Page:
This was a great article! It was informative, as well as interesting. Personally, I've only had one PSU fail on me so far. My brother-in-law's self-built computer had a really low-end Thermaltake PSU. 800W Bronze, and oh man, did that thing go out in a blaze of glory. Very loud popping, and smoke, and funny smells. When I ripped it out of the computer, there were burns inside the case. Miraculously, the other components remained unharmed, so I slapped in a new PSU (750W Gold Seasonic) and fired it up.

    Still working good, but I get black soot on my hands every time I open up that case. It's a black case, so it's hard to clean it off properly.
    Reply
  • nukemaster
    Good read.

    Thanks for taking the time to document this repair.
    Reply
  • Interesting article. I would have simply replaced the entire unit. You saw how to fix the failure, but how many units were damaged that you didn't see? A ticking time bomb that will eventually send some spike to your much more valuable hardware than a 10 year old PSU. Wasteful, yes. I get it. I don't like to waste either. And if it's on marginal hardware, fine. But on primary systems I'm not willing to take the risk. I'd rather throw away a 200$ part that has a 0.05$ repair solution, than risk frying 800$+ hardware.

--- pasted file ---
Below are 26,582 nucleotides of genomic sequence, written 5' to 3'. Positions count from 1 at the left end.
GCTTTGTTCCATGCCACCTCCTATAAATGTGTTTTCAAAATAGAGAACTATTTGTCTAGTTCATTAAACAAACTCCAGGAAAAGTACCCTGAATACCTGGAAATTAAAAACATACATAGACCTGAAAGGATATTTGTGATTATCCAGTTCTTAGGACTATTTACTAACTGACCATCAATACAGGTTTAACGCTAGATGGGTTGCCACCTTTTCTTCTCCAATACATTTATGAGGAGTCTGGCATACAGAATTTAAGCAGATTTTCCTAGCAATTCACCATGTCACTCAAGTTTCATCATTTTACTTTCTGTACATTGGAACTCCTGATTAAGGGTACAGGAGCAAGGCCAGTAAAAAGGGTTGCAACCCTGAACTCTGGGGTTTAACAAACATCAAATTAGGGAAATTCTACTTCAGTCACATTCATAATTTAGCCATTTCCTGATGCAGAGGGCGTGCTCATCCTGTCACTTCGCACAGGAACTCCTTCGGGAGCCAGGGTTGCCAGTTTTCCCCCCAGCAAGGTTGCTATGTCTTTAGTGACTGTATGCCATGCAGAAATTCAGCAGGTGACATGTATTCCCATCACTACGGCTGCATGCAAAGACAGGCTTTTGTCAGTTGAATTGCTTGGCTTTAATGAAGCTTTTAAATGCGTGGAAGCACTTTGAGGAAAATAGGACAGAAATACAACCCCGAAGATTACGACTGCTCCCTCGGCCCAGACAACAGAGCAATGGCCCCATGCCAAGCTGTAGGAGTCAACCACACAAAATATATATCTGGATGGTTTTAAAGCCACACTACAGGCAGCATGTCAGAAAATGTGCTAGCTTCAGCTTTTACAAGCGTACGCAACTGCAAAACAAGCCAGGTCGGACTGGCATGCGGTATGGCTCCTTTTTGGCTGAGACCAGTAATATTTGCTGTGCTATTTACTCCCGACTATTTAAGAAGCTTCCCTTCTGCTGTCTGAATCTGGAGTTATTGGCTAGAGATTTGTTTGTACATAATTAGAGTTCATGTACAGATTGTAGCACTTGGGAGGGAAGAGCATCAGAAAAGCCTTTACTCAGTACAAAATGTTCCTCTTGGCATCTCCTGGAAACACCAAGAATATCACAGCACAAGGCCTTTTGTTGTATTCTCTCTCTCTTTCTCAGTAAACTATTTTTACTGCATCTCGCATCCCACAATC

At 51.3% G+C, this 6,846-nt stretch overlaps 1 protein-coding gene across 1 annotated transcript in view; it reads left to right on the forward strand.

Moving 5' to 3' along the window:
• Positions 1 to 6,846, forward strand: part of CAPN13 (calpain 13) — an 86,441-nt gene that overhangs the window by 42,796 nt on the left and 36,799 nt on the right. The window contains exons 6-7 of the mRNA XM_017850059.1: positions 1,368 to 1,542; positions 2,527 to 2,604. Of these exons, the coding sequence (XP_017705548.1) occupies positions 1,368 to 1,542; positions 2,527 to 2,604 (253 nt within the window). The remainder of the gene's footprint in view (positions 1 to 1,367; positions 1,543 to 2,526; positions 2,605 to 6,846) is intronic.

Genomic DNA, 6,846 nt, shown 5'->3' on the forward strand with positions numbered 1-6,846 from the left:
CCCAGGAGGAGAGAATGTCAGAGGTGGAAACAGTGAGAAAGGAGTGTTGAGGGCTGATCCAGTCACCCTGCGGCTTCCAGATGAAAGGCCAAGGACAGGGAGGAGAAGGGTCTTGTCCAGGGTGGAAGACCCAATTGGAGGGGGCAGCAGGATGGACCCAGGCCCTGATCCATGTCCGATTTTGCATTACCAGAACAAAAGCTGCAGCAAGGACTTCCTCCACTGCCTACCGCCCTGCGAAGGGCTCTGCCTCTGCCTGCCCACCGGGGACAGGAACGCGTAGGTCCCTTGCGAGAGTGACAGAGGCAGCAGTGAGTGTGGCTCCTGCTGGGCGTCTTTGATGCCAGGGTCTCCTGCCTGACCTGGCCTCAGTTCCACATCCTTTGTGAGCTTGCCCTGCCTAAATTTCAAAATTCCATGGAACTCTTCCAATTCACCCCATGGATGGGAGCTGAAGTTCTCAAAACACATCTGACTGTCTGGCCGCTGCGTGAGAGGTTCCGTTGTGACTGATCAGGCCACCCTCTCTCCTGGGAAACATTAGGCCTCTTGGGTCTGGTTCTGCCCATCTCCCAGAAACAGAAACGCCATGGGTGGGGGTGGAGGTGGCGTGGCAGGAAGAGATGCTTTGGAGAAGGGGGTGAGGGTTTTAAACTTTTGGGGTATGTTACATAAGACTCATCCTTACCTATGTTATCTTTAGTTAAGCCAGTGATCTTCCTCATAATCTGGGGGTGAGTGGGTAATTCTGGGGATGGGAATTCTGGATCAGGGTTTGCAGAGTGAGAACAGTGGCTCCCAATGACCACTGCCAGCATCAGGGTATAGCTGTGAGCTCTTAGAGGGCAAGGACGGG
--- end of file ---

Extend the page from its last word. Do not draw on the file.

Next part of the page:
Reply
  • kalmquist
    "Antec's manufacturer (Channelwell in this case) got the live and neutral wires backwards, which means that in the “off” position, the neutral line gets opened and everything on the primary side becomes live instead of neutral."

    That's really bad--I doubt it is even legal to sell a power supply wired like that. I've never bought a CWT (Channelwell) power supply, and based on this I wouldn't buy one, except perhaps for a high end model where you might gamble that the company would exercise a bit more care.
    Reply